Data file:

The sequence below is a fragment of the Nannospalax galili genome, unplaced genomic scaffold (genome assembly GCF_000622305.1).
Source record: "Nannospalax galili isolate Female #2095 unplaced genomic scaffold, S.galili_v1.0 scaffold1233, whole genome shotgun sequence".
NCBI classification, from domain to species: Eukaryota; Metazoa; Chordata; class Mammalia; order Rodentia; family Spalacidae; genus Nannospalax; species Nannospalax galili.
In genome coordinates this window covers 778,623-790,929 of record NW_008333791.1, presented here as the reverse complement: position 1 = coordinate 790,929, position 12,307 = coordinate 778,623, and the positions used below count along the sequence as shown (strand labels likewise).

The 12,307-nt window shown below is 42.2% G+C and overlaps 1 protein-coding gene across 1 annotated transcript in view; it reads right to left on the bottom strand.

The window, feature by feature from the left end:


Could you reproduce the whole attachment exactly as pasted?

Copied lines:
The sequence below is a fragment of the Nannospalax galili genome, unplaced genomic scaffold (genome assembly GCF_000622305.1).
Source record: "Nannospalax galili isolate Female #2095 unplaced genomic scaffold, S.galili_v1.0 scaffold1233, whole genome shotgun sequence".
NCBI classification, from domain to species: Eukaryota; Metazoa; Chordata; class Mammalia; order Rodentia; family Spalacidae; genus Nannospalax; species Nannospalax galili.
In genome coordinates this window covers 778,623-790,929 of record NW_008333791.1, presented here as the reverse complement: position 1 = coordinate 790,929, position 12,307 = coordinate 778,623, and the positions used below count along the sequence as shown (strand labels likewise).

The 12,307-nt window shown below is 42.2% G+C and overlaps 1 protein-coding gene across 1 annotated transcript in view; it reads right to left on the bottom strand.

The window, feature by feature from the left end: